UCU’s top two graduates choose teaching careers

By Irene Best Nyapendi
The Uganda Christian University (UCU) top two graduates in October 2022 have a commonality in struggles and interest.

To make ends meet for her family, Candiru Zainab, studying at UCU’s Arua campus, taught at a nearby school, Najah Muslim Secondary School in the northern Uganda district of Arua. To have more chances of getting better-paying jobs, the mother of four children worked toward a Bachelor of Education degree, which she was awarded at the UCU main campus in Mukono on October 28. Candiru was among the 1,570 graduates that day.

Candiru Zainab and Robert Cadribo, the best students.
Candiru Zainab and Robert Cadribo, the best students.

With a Cumulative Grade Point Average of 4.75 out of 5.0, Candiru was the Best Female Student at the graduation. To her, this feat is nothing short of a miracle, seeing how far the Lord has brought her and with obstacles. In 2009, Candiru lost her husband and father of her first two children to appendicitis, a tragedy with recovery she felt would never come. However, two years later, she thought she found love again. Sadly, that relationship, which yielded her other two children, did not last; it ended in 2016.

During her undergraduate studies, Candiru says she lacked the basic necessities, including 2lst century learning tools. She could neither afford a smartphone nor a laptop.  She could neither easily type coursework nor benefit from online reading materials.

Obstacles are likewise part of the story of Robert Cadribo, UCU’s Overall Best Student, who also received a Bachelor of Education degree at the October 28 graduation. Cadribo, who graduated with a 4.86 GPA,  says he was financially incapacitated to the extent that he could not afford to photocopy the handouts that lecturers gave out. However, he had plan B. He resorted to borrowing handouts and writing down whatever he considered valuable, before returning them to the owners.

Graduands dressed in newly branded gowns.
Graduands dressed in newly branded gowns.

Just like Candiru, Cadribo has been earning a living through teaching. As a teacher of Biology and Agriculture at Koboko Town College located in the northern Uganda district of Koboko, Cadribo says he has been earning sh250,000 (about $66) per month.

“The biggest challenge I faced was my family and my studies struggled for the same resources,” he said.  “Oftentimes, I gave priority to my studies.”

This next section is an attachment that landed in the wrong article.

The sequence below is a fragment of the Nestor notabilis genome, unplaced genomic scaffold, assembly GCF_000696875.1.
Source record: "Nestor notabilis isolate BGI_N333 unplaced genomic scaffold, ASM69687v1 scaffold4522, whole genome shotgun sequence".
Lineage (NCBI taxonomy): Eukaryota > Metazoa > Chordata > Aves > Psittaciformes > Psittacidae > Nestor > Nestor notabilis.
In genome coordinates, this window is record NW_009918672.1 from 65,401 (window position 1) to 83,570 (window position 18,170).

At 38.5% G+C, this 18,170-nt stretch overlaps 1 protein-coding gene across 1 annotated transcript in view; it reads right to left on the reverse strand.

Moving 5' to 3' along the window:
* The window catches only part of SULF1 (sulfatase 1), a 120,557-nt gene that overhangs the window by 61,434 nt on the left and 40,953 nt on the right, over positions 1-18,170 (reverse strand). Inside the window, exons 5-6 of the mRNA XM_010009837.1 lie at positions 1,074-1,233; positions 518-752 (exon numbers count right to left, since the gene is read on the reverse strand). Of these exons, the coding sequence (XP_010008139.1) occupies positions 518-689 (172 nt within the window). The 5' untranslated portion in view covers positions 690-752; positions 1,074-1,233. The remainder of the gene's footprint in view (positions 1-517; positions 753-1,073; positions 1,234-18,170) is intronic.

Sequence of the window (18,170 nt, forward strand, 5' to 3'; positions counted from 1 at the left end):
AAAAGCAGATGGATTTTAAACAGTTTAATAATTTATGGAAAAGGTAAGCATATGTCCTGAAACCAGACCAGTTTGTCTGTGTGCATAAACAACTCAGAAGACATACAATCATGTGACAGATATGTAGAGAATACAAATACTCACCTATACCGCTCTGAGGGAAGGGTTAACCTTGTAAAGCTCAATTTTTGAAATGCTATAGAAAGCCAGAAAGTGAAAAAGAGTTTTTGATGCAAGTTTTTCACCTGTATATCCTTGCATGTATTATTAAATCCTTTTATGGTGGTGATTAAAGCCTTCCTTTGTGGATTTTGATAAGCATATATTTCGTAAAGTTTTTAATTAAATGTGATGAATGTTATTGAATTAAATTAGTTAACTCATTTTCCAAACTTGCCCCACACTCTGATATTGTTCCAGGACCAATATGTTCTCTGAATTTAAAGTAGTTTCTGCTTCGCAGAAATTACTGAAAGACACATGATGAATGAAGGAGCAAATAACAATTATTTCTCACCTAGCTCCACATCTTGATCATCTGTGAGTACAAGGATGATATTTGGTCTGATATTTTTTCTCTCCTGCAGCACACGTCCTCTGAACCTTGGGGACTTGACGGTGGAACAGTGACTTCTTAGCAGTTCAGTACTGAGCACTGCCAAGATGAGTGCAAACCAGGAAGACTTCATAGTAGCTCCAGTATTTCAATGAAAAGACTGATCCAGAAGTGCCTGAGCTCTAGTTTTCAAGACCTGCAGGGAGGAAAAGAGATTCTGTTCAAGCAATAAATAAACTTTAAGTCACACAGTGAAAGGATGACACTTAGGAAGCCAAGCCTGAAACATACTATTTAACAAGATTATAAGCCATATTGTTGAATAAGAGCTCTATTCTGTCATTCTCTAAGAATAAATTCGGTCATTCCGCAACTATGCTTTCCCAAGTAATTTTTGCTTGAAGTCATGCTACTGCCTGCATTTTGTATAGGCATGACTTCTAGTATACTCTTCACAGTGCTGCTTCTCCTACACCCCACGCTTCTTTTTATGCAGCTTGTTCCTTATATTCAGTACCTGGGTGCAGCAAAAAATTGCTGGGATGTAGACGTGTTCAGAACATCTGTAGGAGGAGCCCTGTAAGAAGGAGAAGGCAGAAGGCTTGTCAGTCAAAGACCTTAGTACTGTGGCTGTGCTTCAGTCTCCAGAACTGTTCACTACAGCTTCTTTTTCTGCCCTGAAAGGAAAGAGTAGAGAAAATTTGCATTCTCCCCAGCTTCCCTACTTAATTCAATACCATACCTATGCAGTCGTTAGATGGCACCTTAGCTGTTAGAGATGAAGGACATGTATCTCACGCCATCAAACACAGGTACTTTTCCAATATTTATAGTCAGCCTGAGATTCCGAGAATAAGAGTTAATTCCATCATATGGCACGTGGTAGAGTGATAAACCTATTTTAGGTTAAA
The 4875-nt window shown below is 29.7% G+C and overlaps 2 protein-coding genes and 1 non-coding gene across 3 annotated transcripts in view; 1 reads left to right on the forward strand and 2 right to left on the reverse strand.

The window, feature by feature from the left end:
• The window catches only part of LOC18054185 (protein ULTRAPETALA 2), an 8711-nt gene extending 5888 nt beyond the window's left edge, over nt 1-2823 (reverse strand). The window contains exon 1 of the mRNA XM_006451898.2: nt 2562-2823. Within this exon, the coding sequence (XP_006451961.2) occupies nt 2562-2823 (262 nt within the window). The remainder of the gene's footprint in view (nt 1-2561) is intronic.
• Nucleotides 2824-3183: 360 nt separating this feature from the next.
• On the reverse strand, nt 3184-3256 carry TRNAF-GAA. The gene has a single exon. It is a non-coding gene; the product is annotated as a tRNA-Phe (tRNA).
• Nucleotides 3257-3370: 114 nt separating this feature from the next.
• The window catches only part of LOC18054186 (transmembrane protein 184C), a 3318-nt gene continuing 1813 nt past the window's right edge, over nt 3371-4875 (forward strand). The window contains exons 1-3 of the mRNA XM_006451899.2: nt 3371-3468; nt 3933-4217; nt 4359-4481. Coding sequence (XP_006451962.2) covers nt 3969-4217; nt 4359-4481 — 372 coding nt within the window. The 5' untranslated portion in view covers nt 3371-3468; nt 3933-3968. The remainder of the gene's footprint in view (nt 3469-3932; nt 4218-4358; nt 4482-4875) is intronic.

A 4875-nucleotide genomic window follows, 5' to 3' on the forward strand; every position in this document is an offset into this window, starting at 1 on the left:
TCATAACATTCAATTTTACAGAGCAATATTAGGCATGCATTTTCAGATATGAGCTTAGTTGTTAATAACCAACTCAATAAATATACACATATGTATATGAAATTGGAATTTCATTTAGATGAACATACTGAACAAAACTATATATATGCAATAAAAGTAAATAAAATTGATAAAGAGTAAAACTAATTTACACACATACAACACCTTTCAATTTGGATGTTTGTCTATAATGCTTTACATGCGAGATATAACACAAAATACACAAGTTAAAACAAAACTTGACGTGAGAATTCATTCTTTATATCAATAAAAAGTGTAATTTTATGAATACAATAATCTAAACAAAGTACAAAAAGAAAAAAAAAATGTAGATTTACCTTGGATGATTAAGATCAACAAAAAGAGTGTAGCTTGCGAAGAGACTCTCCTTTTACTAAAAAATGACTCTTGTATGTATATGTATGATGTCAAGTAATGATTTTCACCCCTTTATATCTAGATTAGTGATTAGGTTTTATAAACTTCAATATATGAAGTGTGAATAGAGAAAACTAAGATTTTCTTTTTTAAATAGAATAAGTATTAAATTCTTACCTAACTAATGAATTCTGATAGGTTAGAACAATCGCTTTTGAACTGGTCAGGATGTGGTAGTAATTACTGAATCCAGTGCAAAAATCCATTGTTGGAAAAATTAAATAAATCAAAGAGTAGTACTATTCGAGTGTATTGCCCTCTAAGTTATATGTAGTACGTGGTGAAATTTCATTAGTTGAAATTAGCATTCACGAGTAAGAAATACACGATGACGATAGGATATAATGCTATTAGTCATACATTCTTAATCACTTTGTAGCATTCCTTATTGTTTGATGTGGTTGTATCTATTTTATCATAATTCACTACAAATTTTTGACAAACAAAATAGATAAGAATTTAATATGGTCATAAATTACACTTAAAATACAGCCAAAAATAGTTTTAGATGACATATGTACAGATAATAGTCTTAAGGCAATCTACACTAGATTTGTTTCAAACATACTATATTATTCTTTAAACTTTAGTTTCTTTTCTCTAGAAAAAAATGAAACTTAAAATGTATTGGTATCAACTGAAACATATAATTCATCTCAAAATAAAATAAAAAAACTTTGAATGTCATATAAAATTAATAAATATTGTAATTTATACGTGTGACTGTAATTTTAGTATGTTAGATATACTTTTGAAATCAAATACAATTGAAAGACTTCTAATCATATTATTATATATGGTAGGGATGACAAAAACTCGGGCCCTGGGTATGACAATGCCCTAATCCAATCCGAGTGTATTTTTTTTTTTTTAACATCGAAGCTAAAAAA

Candiru and Cadribo were among the 36 students who graduated with First Class at the October 28 ceremony, which was also the apex activity for the silver jubilee anniversary of UCU. Before the graduation, other key activities were held at UCU as part of the celebrations. There was a thanksgiving service on October 23, an alumni homecoming on October 25 and a public lecture on the history of UCU, held on October 26. The public lecture was delivered by former vice-chancellors the Rev. Prof. Stephen Noll and his successor, the Rev. Canon Dr. John Senyonyi.

Speaking at the graduation ceremony that had 828 female graduates of the 1,570, Vice Chancellor Aaron Mushengyezi narrated the history and the success story of UCU in the last 25 years.

“We are forever indebted to the men and women who conceived the UCU vision and those who made it happen, we celebrate you,” he said.  “I look at UCU and the institution that preceded it from St. Paul’s imagery of a seed in 1 Corinthians: 3:6-8.”

This year, the university acquired land and a teaching facility at Besania Hill, acquired an official home for the UCU Kampala Campus, constructed a parking lot at Kivengere Building on the main campus and improved walkways around Kivengere and Maari blocks. Mushengyezi also named Prof. Monica Chibita, Dr. Angella Napakol, Dr. Miriam Mutabazi and Dr. Emilly Maractho as some of the UCU academics who either wrote books, published papers or won grants.

The Chancellor, Archbishop Dr. Stephen Kaziimba, urged the graduates to be passionate about what they choose to do.

“If you have a great idea, work at it, don’t give up. The world is currently ablaze with start-ups, which have been initiated by young people,” Kaziimba said, before adding: “Your success shall be measured by the vibrancy and dynamism of your individual ideas.”

The University Council chairperson, the Rev. Prof. Alfred Olwa, reminded the graduates that a graduation ceremony is the “starting point for further achievements,” urging them not to rest on their laurels.